Since becoming the mayor of New York City in January 2022, Eric Adams has introduced five programs aimed at offering “outreach” to unhoused people. However, after months of expanding police funding to push homeless people out of subways and encampments, the goal and efficacy of Adams’ initiatives are still ambiguous. Though his administration touts that about 2,000 people have been moved into shelters as a result of these sweeps, Gothamist reports that there is little to no information on the longevity of their stays or on the conditions and stability of this housing. Additionally, the promise of a bed in New York City’s notoriously dangerous and carceral shelter system is not always appealing or advisable. In the first week of Adams’ subway sweeps, according to the New York Post, only 22 out of the 1,000 unhoused people recorded by cops and city workers agreed to move to a shelter.
Many of Adams’ efforts essentially focus on moving unhoused people out of public spaces and out of sight. Per his administration’s press releases, the clearest intention of his programs is to provide more shelter beds—not permanent housing—and to streamline the system that delivers people into those spaces. The subsequent attempts to provide “holistic support” to people in need of stable housing ring like an afterthought, declared in vague and press-friendly terms. So who will this initiative really benefit?
Although Adams frames homelessness in the city as a public safety issue, as seen in his Subway Safety Plan, the funding behind his most recent initiative, the Homeless Assistance Fund, reveals another shareholder in this effort—private companies with real estate interests. According to New York Focus, 61 companies in the financial, real estate and media sectors donated $8 million to the non-profit organization Breaking Ground, which provides services like medical care and employment connections to unhoused people. This is a good start, but the priority behind this initiative is clearly profit-based. According to Politico, Adams receives substantial campaign funding from real estate investment and development executives; subsequently, New York Focus reports that in-demand neighborhoods for real estate speculation make up the designated “target areas” of the Homeless Assistance Fund.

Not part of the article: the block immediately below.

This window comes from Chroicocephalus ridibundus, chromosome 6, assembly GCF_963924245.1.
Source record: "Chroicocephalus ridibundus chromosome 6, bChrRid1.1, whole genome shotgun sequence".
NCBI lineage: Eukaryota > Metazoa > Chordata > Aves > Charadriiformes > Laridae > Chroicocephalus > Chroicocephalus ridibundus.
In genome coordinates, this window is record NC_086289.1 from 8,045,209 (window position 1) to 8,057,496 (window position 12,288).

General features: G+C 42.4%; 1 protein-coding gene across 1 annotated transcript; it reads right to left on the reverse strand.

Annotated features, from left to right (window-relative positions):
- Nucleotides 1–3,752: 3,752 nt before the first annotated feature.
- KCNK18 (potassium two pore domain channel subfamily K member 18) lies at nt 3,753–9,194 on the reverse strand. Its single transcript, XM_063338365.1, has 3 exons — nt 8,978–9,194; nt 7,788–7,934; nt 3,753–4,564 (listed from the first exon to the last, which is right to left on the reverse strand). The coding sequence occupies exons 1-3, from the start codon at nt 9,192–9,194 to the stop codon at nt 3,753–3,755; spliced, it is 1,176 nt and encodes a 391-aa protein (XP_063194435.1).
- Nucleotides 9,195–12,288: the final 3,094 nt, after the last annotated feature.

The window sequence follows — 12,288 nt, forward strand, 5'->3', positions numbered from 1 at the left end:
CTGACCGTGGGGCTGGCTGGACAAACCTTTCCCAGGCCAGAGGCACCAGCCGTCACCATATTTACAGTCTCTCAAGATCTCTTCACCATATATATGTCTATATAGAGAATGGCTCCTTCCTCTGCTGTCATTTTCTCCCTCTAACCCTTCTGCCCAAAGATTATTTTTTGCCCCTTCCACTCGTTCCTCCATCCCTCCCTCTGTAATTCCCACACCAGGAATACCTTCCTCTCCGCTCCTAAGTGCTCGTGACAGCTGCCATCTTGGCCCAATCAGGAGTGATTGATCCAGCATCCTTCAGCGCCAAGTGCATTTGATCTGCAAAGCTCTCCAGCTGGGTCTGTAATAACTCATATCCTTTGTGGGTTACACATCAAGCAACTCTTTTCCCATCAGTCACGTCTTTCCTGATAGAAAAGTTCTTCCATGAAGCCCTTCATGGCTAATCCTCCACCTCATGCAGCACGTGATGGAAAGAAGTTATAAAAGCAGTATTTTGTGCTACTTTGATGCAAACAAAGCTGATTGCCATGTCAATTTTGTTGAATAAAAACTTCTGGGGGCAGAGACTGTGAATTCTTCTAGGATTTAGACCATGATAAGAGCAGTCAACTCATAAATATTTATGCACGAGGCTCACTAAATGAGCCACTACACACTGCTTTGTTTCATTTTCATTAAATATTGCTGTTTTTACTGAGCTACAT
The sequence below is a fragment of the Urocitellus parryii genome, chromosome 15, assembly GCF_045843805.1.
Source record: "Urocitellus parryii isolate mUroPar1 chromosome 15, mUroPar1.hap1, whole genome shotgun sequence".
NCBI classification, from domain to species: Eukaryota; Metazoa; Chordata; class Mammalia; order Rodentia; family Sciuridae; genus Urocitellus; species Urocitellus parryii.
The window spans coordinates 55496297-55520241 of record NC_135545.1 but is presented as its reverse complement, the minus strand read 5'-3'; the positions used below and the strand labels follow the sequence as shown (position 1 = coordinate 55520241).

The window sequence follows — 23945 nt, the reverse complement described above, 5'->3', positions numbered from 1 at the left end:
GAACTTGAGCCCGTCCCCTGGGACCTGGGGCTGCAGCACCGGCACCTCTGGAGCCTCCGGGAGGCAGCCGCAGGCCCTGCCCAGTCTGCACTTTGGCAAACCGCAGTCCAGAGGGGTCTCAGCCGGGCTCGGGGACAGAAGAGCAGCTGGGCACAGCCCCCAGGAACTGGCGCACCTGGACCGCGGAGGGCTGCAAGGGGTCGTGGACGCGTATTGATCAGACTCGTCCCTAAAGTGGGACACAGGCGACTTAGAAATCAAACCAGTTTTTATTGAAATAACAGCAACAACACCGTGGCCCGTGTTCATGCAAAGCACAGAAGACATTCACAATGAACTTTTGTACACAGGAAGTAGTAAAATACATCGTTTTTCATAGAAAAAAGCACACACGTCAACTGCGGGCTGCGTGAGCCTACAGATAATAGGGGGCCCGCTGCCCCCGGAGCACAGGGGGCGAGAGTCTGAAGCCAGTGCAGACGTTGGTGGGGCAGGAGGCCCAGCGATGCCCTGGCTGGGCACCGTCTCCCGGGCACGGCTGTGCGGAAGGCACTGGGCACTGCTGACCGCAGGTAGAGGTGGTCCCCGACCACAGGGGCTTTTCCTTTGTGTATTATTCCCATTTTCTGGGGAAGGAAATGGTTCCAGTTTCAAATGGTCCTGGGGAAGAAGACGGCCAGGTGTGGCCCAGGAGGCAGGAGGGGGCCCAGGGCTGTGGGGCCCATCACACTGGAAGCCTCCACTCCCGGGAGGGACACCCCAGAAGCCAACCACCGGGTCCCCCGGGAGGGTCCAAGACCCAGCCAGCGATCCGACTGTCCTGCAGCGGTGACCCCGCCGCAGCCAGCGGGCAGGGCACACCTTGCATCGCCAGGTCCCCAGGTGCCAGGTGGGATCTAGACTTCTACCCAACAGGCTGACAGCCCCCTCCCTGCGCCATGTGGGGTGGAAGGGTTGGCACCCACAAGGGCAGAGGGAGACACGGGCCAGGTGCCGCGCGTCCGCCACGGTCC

The clinical, vaguely progressive language the Adams administration uses to justify its aggressive methods can’t quite distract from the obvious goals of these programs. Adams describes that the existence of unhoused people in public spaces is evidence of a “dysfunctional” city, NBC New York reports. If this alleged dysfunction is lacking the capability to house all of the city’s inhabitants, it would be more advantageous to look to the predatory real estate industry instead of to the people pushed to the margins of society.
Although the Housing Stability and Protection Act, passed in 2019 by Mayor Bill DeBlasio, helped curb real estate speculation—a driving cause of excessive rent hikes—Community Service Society reports that the recession caused by COVID-19 reopened the door to profit-driven developers looking to consolidate the city’s housing market. This bubble hasn’t burst yet; shockingly, NY1 reports that the median rent in Manhattan rose just above $4,000 in June 2022. The continual presence of unhoused people on the streets shows this tightening housing market; the speculation driving up rent prices makes permanent housing hopeless for many.
There is a tendency to describe the existence of houseless people in cities as a “homeless problem,” even a “crisis.” This language creates a passive narrative that misses the point entirely: the crisis is inherent to the system. Any government initiative that claims to aim to solve homelessness with financial backing from the very institutions that create housing precarity is simply trying to hide the material evidence of a bloodthirsty system. In using homeless outreach plans as a means to bolster the private real estate industry, the Adams administration exemplifies the inability of the state to address the manmade “crisis” which proves intrinsic to corporate and political profit.